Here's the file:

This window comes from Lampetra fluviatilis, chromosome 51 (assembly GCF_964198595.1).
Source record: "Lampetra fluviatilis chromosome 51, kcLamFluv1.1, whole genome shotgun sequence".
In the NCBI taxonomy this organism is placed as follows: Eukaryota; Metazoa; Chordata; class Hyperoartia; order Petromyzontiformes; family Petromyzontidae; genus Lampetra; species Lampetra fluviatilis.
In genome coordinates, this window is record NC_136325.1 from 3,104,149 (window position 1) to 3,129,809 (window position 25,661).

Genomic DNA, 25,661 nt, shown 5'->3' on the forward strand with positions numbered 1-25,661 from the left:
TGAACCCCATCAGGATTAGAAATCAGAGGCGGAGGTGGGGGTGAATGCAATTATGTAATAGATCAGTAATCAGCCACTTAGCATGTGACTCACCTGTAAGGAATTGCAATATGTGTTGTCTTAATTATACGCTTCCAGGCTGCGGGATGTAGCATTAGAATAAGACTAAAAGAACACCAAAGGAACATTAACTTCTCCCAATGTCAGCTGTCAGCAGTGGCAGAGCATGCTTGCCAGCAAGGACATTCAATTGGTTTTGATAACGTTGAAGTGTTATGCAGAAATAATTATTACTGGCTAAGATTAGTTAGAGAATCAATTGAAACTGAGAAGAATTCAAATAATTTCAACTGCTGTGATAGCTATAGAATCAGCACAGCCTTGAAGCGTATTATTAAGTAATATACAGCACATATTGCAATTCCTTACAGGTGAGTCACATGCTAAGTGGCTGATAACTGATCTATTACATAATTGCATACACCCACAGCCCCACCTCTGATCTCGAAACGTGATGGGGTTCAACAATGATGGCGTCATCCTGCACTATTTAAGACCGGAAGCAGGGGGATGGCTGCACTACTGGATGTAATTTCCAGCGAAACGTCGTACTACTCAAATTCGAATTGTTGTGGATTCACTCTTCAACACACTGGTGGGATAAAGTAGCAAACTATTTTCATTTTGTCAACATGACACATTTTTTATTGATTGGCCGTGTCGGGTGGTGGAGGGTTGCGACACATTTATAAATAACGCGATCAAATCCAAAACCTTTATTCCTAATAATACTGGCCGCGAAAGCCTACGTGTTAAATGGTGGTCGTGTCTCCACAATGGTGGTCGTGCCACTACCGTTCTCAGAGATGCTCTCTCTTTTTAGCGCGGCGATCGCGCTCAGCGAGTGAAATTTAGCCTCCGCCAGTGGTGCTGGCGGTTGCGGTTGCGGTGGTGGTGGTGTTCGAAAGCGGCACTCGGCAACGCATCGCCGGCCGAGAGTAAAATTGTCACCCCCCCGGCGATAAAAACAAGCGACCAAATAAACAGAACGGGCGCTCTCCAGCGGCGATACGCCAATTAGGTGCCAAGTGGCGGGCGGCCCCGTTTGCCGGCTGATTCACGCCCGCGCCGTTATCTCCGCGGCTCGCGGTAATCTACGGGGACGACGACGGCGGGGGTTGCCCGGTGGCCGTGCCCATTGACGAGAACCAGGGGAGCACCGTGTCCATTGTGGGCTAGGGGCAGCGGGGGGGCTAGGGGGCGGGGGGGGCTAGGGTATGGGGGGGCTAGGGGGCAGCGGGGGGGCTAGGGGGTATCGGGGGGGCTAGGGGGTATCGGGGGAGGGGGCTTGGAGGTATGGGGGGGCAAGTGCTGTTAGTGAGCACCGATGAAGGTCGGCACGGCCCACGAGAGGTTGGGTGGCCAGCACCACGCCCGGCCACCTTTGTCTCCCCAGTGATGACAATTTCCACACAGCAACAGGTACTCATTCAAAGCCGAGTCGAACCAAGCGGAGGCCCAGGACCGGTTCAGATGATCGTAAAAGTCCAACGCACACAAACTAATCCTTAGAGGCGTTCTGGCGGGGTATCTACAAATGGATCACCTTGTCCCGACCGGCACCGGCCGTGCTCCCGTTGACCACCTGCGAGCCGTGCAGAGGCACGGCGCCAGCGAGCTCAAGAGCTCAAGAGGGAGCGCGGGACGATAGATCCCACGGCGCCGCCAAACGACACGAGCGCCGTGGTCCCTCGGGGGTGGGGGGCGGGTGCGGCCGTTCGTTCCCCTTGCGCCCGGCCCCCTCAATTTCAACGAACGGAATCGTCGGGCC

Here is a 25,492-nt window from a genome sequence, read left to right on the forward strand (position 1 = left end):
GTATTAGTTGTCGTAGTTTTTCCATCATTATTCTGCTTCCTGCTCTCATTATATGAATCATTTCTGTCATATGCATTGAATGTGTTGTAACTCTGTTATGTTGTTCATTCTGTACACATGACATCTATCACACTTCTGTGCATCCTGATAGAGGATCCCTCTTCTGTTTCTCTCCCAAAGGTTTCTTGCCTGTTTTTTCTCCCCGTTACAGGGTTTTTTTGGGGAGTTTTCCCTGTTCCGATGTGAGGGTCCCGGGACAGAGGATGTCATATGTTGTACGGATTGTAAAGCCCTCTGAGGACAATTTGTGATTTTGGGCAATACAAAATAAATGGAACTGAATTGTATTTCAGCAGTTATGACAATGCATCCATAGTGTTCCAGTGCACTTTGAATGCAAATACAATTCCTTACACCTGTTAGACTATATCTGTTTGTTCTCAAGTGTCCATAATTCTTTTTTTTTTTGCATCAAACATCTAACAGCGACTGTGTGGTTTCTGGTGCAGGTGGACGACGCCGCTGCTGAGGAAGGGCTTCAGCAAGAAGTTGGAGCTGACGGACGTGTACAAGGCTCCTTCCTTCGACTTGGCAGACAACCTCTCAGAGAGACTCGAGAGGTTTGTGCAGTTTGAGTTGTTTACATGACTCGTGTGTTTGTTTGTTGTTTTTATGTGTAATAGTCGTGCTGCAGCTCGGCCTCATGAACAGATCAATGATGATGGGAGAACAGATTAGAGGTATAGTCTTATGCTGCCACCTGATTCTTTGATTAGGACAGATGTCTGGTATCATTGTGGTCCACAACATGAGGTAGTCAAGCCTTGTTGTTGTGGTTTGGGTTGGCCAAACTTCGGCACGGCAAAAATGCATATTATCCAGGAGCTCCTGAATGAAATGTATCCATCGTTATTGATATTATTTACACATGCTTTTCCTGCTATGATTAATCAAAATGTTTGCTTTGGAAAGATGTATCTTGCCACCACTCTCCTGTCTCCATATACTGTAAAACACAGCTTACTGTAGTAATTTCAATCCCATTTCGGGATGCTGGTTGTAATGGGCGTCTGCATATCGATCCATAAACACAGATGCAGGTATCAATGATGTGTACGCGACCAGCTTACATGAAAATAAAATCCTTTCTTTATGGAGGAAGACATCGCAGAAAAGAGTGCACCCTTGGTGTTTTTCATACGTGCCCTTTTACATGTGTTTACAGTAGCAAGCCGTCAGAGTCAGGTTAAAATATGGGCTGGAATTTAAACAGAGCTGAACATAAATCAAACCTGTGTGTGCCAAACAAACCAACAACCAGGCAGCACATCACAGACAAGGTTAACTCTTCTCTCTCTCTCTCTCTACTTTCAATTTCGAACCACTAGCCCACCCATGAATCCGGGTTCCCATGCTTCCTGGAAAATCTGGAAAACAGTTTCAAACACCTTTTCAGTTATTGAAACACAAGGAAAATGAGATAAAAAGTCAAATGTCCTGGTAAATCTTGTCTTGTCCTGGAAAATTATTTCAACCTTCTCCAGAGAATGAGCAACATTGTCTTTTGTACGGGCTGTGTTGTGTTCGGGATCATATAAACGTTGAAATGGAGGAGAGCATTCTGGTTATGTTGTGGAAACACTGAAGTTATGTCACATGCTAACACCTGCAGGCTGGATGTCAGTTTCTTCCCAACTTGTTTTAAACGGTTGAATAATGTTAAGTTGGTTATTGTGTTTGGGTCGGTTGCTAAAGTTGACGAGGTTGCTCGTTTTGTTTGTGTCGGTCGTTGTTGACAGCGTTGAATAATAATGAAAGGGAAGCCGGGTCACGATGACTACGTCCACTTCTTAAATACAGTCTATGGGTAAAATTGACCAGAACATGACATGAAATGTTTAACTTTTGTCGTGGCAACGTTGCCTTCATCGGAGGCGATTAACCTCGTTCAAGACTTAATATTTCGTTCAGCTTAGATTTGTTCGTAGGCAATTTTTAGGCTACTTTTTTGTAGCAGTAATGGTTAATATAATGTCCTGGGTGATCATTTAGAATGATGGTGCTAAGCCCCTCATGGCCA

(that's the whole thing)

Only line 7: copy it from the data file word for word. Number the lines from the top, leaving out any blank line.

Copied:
Here is a 25,492-nt window from a genome sequence, read left to right on the forward strand (position 1 = left end):